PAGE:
To register a new macro, let's say the `page` macro from template.pt, you'd do something like this:

<configure xmlns:z3c="http://namespaces.zope.org/z3c">
<z3c:macro template="template.pt" name="page" />

To use this macro, in our study case, inside page.pt we'd do:

<html metal:use-macro="macro:page">

Viewlets and content providers

Let's continue developing our study website. We'll probably want a navigation menu for the website. If we would continue to use macros, we would develop a macro, insert it into the main template and be done with it. But what happens if we want to customize this navigation menu for just one page? Or maybe several special case pages... We'd have to implement a lot of logic on the macro, to check for the special cases, etc. Ugly and hard.

The solution in Zope 3 are the Content Providers, which, thanks to interfaces, would allow you to override per interface what is being rendered. They are a special type of zope views (as they are dependent on the browser layer) that provide content. For example, in our study website, a navigation menu can be inserted in every page by creating a content provider, something like this:

from zope.contentprovider.interfaces import IContentProvider
from zope.publisher.interfaces.browser import IDefaultBrowserLayer
from zope.publisher.interfaces.browser import IBrowserView

class MainSiteNavigation(object):
adapts(Interface, IDefaultBrowserLayer, IBrowserView)

def __init__(self, context, request, view):
self.context = context
self.request = request
self.__parent__ = view

def update(self):

render = ViewPageTemplateFile('navigation.pt')

And register it like:

<adapter factory=".browser.MainSiteNavigation" name="main_site_navigation" />

Overriding this provider for, lets say, the press releases content objects, is a simple matter of:

class PressReleasesNavigation(object):
adapts(IPressRelease, IDefaultBrowserLayer, IBrowserView)
render = ViewPageTemplateFile('press_releases_navigation.pt')

And register it the same way:

<adapter factory=".browser.PressReleasesNavigation" name="main_site_navigation" />

Viewlets and viewlet managers are a step forward: a viewlet manager is a content provider for which you can register, per context interface type, `viewlets`. The viewlet manager then places all the rendered viewlets in its allocated slot in the template.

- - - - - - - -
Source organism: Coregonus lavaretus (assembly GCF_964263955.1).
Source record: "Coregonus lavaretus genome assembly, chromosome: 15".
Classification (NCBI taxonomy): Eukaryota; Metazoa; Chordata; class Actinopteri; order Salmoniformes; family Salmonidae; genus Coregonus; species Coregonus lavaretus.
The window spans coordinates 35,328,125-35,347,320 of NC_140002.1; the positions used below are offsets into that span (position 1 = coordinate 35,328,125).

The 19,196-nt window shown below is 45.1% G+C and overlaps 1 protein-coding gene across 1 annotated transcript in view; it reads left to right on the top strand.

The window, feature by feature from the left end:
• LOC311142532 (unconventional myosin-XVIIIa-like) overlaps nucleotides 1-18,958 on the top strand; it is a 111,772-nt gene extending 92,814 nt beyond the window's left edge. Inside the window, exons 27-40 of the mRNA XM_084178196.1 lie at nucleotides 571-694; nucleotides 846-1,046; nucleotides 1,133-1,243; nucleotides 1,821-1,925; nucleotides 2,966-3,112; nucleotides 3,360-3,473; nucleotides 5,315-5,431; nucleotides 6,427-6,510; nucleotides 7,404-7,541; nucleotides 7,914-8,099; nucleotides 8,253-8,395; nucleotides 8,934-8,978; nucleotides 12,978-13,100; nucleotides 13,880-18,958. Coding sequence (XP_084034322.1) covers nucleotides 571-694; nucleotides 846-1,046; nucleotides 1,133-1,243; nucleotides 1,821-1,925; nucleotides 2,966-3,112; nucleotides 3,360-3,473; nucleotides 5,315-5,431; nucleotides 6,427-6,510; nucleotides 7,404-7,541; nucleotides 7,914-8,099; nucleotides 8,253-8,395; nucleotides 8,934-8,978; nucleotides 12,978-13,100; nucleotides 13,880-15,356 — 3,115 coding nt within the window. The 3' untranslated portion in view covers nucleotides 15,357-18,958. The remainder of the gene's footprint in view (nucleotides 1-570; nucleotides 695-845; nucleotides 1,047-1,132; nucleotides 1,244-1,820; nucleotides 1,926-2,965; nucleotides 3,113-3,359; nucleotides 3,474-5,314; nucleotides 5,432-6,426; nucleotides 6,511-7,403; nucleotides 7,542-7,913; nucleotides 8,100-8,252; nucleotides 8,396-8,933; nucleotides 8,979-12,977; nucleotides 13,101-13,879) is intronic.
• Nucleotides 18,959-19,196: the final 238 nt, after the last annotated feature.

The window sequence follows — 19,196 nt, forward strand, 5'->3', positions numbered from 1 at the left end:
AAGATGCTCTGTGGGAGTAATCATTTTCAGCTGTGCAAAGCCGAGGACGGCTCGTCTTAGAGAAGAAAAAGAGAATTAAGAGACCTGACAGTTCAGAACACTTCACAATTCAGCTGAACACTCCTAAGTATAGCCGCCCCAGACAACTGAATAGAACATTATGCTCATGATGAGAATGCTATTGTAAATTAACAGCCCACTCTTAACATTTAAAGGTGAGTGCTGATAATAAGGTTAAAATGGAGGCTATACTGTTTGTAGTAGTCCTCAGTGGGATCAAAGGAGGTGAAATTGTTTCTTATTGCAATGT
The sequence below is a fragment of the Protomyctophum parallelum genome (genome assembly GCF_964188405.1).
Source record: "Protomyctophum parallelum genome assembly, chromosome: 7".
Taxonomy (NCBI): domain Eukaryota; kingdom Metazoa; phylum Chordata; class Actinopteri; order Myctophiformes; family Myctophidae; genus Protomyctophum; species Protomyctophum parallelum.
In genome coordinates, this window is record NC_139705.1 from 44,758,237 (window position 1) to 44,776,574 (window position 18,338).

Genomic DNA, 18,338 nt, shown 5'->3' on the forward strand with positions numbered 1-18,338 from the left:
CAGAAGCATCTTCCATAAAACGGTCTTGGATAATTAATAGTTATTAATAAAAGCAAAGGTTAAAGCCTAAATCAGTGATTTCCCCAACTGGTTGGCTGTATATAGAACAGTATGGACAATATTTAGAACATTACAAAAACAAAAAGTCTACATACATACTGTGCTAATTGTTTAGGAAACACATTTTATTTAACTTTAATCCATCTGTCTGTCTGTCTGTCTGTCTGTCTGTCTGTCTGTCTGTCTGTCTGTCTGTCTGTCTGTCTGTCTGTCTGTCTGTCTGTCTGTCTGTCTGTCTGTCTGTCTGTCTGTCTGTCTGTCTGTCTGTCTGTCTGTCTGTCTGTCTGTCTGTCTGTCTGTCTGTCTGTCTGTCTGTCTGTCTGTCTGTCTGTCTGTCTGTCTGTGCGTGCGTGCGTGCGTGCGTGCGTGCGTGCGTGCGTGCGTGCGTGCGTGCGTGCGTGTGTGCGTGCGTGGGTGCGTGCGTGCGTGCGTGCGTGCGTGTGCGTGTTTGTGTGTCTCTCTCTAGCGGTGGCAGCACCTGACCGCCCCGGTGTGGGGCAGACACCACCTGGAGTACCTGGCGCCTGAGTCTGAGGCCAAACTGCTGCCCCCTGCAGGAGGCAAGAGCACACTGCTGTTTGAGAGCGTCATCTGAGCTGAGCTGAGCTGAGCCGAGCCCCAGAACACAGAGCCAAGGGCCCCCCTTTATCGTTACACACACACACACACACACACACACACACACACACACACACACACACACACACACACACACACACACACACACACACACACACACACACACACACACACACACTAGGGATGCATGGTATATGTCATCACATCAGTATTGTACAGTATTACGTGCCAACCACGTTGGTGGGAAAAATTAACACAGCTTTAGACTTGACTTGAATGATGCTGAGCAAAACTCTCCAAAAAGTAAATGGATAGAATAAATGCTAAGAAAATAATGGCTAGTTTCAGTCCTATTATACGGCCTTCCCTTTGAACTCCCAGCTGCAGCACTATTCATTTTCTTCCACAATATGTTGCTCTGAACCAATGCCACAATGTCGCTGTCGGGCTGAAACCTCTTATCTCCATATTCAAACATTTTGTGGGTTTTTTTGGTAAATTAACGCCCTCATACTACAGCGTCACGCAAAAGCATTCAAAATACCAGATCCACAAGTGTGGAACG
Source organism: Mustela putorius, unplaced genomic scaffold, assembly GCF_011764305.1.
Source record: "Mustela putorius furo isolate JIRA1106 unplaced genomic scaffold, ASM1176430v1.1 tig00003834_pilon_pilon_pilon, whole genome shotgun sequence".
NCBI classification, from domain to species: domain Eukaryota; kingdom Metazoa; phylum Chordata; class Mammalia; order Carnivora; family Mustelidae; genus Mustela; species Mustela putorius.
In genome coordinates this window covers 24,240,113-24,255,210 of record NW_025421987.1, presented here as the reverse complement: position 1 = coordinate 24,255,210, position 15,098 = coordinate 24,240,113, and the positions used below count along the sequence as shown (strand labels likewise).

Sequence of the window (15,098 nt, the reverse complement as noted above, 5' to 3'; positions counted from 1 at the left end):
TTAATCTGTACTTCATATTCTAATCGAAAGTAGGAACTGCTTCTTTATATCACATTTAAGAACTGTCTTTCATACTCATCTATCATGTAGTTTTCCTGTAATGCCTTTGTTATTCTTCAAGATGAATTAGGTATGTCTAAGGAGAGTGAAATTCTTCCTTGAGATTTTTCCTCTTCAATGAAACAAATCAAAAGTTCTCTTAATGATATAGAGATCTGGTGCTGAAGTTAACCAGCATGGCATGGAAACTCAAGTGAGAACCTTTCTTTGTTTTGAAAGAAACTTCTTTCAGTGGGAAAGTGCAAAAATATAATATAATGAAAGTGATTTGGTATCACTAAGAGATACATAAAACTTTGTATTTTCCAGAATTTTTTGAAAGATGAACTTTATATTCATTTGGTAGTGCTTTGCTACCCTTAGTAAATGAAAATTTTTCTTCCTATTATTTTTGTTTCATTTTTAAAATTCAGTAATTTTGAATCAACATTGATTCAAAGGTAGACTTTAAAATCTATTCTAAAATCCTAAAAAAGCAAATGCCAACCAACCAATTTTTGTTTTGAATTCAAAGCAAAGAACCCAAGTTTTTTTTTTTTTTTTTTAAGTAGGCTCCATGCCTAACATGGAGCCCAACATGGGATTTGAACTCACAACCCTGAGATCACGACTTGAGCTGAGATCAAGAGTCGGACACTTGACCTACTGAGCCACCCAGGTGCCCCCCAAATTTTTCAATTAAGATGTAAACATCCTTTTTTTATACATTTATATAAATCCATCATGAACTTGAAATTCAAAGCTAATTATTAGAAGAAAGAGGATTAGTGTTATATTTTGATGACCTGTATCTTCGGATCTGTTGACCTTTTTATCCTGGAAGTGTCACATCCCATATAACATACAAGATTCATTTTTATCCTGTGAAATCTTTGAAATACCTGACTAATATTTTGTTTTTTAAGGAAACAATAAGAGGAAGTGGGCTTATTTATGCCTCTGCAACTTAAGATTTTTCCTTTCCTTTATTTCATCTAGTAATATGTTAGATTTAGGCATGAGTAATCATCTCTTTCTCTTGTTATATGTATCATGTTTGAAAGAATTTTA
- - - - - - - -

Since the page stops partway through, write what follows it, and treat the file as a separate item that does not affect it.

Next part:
The viewlet mechanism is beneficial through the fact that you can "decouple" the content from the template: now you can control what "boxes" appear in each page by just adding/removing registrations for viewlets, no editing of macros, templates or code required.

Break the template from class with z3c.viewtemplate

Let's continue with our study case website. Suppose this company has multiple websites, hosted one the same server, one for each country, with some shared content and slightly different layout and templates. In this case, multiple skins applied to the same Zope site are great, but you get into the pains of having to override (or reregister) the classes just to be able to specify a different template.

One of the possible solutions is the z3c.viewtemplate packages. It allows you to register the template separately for a view, so that you can override it, per browser layer.

Let's have an example. Suppose we want to be able to change the main page on one of the skin layers, to add another column. Presume we were using a MainSitePage browser page, with a main_page.pt template and now we want to override it. We'll need to change the MainSitePage class, something like this:

class MainSitePage(object):
template = RegisteredPageTemplate()

def __call__(self):